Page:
A broken pot is useless. A broken human being is a broken human being. Benedict reiterates the abbot’s fragility: “Let him always keep his own fragility before his eyes, and let him remember that ‘the bruised reed must not be broken’ (Is 42:3). By this, we are not saying that he should permit evil ways to grow up, but he should cut them off with prudence and love as he sees best for each person, just as we have already said.”
It is no small pastoral task to find the love that is “best for each person.” Pope Francis has invited the priests of the Church to smell like sheep. Surely we are most like one another in that we are all bruised reeds in need of mercy in all its dimensions.
Broadness of Mercy
Biblical mercy is broader and deeper than forgiveness. The English “mercy” translates several Hebrew words. The verb ḥanan asserts mercy as God’s gracious gift. The basic Hebrew word for mercy, reḥamim, is the plural of “womb” and connects mercy to womb emotion — what a mother instinctively feels for the child of her womb. Finally, ḥesed names the loyal love of covenant which in the later period becomes almost exclusively God’s mercy to forgive and save. These shape the many dimensions of mercy in the New Testament.
While an article like this can identify differences, the tradition of translating them with the same word, whether in Greek, Latin or English, emphasizes their connections. There is no one “correct” meaning for mercy; rather, all these pieces mirror the mystery of God’s mercy and salvation. Given this, we must not limit the beatitude: “Blessed are the merciful, / for they shall have mercy” (Mt 5:7). Nor should minimize Christ’s command: “Be merciful, just as [also] your Father is merciful” (Lk 6:36).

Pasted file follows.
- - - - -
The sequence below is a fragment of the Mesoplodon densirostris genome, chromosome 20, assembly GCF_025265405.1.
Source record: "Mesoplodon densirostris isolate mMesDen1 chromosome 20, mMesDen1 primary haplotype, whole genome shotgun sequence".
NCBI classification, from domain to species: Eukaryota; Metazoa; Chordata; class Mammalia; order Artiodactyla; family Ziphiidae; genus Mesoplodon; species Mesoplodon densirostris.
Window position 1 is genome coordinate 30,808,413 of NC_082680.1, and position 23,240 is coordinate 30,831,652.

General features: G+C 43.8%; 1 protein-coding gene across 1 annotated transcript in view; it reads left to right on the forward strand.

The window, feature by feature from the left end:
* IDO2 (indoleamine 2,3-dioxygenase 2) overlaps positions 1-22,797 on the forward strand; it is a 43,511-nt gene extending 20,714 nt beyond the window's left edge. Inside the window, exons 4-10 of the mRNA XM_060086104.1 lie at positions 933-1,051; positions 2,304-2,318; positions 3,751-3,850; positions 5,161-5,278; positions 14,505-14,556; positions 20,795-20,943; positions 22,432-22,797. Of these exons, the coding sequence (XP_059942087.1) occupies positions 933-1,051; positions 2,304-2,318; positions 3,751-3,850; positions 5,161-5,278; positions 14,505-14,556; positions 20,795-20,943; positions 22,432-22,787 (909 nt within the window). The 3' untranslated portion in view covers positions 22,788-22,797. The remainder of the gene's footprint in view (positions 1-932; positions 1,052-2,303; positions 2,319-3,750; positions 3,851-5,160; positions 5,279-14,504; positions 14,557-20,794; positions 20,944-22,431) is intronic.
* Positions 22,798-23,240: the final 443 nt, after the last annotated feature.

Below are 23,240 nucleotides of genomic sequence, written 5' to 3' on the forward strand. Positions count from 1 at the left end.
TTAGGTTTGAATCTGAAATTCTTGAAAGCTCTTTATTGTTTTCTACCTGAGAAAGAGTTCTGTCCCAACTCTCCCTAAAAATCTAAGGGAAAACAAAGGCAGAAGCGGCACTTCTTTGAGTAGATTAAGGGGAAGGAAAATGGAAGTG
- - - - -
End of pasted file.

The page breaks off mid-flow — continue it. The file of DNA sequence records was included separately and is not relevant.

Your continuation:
FATHER HARRY HAGAN, OSB, is an associate professor of Scripture at Saint Meinrad Seminary in Saint Meinrad, Indiana.
Dimensions of Mercy
Father Ronald Witherup, PSS, explores the scriptural dimensions of mercy and their relation to the teaching of Pope Francis in “Mercy and the Bible: Why It Matters” (Paulist Press, $17.95). The book incorporates citations from Pope Francis’ teachings, as well as other Church documents on the topic of mercy. Father Witherup explains that mercy is urgently needed, and he writes, “I have attempted to explain simply and clearly the biblical teaching of mercy, which I find eminently relevant and which, in fact, undergirds Pope Francis’ dramatic call for a more merciful and compassionate Church in the modern world.”